May 10, 2005

Beyond Red vs. Blue

Part 5: Politics and the Typology

The political polarization evident in last fall’s presidential election is clearly reflected in the Pew typology. The two most heavily Republican groups ­ Enterprisers and Social Conservatives, who together account for 23% of registered voters ­ supported Bush by margins of 20-1 or more. The strongest Democratic groups ­ Liberals and Disadvantaged Democrats, who together make up 29% of registered voters ­ backed Kerry just as convincingly.

Bush drew strong, but less overwhelming, support from the other largely Republican group, Pro-Government Conservatives. This group, comprising 10% of registered voters, favored the president by five-to-one (61%-12%). On the Democratic side, Conservative Democrats (15% of registered voters) favored Kerry by about the same margin 65%-14%.

Taken together, the three Democratic groups make up a larger share of registered voters than do the three Republican groups (44% vs. 33%). But Bush countered this advantage by drawing strong support from the GOP-leaning groups in the middle of the political spectrum. A majority of Upbeats do not identify themselves with either party, but most lean to the GOP. The Upbeats backed Bush nearly five-to-one (63%-14%). And though many Disaffecteds did not turn out to vote, those who did were also an important part of Bush’s winning coalition (favoring the incumbent by a 42%-21% margin). This group, too, is mostly independent, but 60% either identify themselves as Republican or lean toward the GOP.

Moreover, Bush’s core supporters ­ Enterprisers and Social Conservatives ­ report higher rates of voter turnout than do other groups in the typology. Just 4% of Enterprisers and 6% of Social Conservatives say they did not vote last November. By contrast, 13% in each of the three Democratic groups say they did not vote in the presidential election.

Views of Political Figures

Most Americans (69%) say they would not want Bush to run for a third term, even if that were permissible under the Constitution. Just 27% would like to see Bush serve as president for a third term. A majority also opposes a hypothetical third term for Bill Clinton (55%), but significantly more would like to see a third term for Clinton (43%) than for Bush.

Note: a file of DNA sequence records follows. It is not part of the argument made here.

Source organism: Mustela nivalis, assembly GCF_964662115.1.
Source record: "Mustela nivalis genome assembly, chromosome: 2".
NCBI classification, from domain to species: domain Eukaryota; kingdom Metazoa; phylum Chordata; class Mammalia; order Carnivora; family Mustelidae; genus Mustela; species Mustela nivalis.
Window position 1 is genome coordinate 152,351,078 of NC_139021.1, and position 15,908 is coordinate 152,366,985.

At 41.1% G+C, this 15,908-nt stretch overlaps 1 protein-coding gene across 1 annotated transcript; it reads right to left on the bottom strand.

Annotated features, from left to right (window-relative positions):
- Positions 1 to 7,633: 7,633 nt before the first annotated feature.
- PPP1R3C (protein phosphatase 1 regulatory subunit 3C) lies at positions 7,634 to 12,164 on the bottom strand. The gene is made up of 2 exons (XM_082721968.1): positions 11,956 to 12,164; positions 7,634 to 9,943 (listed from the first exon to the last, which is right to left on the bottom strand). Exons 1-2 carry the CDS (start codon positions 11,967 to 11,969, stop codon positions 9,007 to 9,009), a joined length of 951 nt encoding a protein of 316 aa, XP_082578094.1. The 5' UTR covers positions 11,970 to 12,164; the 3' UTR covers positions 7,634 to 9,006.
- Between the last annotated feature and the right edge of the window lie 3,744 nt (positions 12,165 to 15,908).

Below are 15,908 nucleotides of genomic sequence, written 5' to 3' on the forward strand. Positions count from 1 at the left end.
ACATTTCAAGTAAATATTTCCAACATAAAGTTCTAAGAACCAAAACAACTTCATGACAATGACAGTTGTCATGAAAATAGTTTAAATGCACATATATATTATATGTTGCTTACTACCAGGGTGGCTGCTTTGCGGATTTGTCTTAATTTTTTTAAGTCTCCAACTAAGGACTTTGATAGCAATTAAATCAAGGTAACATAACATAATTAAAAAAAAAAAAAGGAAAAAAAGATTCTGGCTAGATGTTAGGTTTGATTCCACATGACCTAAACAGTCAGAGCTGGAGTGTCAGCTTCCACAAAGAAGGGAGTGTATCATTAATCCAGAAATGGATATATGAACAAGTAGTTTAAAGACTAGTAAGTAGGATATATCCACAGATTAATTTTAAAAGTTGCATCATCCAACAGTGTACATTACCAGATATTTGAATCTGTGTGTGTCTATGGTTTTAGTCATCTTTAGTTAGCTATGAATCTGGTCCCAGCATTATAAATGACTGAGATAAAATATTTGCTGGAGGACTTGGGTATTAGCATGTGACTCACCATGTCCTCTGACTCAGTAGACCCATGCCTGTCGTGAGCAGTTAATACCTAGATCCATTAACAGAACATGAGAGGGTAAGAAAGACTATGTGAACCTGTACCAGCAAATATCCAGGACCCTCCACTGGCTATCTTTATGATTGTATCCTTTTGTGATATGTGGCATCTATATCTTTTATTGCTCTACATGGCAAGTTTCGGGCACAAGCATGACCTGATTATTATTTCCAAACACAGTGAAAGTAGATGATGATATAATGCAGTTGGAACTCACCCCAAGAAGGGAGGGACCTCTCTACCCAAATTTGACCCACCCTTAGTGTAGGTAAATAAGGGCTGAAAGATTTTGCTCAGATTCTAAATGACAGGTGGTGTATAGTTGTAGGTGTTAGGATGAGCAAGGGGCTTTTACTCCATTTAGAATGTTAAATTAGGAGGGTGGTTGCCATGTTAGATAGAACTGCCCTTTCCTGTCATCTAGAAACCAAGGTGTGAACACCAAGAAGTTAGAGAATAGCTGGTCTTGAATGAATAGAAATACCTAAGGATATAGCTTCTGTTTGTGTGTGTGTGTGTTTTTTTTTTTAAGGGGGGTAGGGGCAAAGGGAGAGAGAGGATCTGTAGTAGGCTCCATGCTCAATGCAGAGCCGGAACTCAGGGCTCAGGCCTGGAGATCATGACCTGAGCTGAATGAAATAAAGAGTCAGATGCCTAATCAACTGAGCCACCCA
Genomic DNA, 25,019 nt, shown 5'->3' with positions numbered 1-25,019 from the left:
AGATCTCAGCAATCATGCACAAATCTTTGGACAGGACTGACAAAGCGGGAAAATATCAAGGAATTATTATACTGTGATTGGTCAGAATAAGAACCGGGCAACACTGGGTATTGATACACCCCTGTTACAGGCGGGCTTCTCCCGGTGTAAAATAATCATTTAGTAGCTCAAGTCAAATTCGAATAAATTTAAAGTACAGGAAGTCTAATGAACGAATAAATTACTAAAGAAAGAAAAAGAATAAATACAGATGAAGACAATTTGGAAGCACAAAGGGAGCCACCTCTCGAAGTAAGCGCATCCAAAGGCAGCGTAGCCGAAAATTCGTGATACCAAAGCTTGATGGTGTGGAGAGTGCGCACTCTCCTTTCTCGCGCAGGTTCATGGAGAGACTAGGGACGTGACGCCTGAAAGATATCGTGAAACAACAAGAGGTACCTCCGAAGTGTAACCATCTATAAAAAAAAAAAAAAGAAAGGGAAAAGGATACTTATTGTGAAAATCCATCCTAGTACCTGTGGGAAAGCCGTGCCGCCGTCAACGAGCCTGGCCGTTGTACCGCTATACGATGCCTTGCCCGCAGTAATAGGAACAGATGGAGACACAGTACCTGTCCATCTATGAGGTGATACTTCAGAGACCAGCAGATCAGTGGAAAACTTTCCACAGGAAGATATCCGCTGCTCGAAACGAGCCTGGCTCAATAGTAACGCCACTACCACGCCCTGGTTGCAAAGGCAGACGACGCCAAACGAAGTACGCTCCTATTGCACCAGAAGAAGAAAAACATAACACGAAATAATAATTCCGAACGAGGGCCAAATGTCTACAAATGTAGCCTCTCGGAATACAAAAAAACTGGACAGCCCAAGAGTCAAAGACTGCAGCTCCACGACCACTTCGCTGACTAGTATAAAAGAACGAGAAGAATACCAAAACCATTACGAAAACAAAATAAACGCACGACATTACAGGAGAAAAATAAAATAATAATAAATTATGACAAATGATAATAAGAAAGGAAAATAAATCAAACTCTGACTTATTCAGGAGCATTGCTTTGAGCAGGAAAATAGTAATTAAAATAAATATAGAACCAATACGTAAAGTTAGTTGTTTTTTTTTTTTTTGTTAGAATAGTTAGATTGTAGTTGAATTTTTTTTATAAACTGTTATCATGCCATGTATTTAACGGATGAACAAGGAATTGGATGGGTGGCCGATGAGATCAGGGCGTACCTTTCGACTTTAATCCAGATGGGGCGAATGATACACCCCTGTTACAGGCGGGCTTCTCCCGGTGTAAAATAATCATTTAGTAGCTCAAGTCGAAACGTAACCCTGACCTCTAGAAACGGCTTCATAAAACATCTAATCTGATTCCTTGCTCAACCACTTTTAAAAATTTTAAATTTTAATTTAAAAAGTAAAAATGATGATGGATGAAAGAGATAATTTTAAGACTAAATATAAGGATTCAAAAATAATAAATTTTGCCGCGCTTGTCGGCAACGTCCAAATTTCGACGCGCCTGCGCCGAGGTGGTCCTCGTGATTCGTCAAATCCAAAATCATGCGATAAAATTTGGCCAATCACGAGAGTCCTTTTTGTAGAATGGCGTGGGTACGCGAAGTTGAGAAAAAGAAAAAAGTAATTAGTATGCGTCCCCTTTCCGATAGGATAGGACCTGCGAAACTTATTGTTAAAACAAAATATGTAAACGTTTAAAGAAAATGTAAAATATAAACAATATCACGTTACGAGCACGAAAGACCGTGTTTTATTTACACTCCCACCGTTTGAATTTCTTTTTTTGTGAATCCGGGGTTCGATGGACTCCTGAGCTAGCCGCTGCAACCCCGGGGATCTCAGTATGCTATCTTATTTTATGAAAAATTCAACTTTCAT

Nearly two-thirds of Americans (64%) have a favorable opinion of Bill Clinton, the highest positive rating of 11 political figures tested. Six-in-ten have a favorable opinion of former New York City Mayor Rudy Giuliani, and about the same number have a positive view of Sen. John McCain (59%).

Ratings for both Bill and Hillary Clinton had declined sharply in 2001 and 2002, following the controversy over the pardons Bill Clinton had issued before leaving office. But their ratings have rebounded strongly ­ favorable opinions of Bill Clinton have risen from 46% in December 2002 to 64% currently. Hillary Clinton’s favorable marks have also risen, though not quite as dramatically (from 47% in December 2002 to 57% in the current survey).

The Typology and Leading Republicans

While partisanship also colors the favorability ratings, several political figures have broad appeal across the typology groups. Rudy Giuliani is widely popular with Republican groups, especially Enterprisers (90% positive), but also has a favorable rating among majorities in both independent groups, and roughly half of Conservative Democrats (53%) and Liberals (47%).

Sen. John McCain is extraordinarily popular among Liberals, drawing a positive rating among this group that is actually a bit higher than among Republicans generally (66% vs. 61%). However, his favorability ratings among GOP typology groups are significantly lower than Giuliani’s or those of the president and other administration officials.

Secretary of State Condoleezza Rice is very popular with Republicans ­ her 97% favorable rating among Enterprisers rivals Bush’s (96%) and Cheney’s (94%). But Rice also has robust ratings among both independent groups and among Conservative Democrats. Rice and California Gov. Arnold Schwarzenegger draw the highest positive ratings among Upbeats of all 11 political figures tested (76% each).

Other major administration figures elicit more partisan reactions. Bush has extensive appeal among the GOP groups, as well as among Disaffecteds and Upbeats (72% and 71% favorable, respectively); Bush also earns a 41% favorable mark among Conservative Democrats. But only about one-in-ten Disadvantaged Democrats (9%) and Liberals (9%) express a positive opinion of Bush.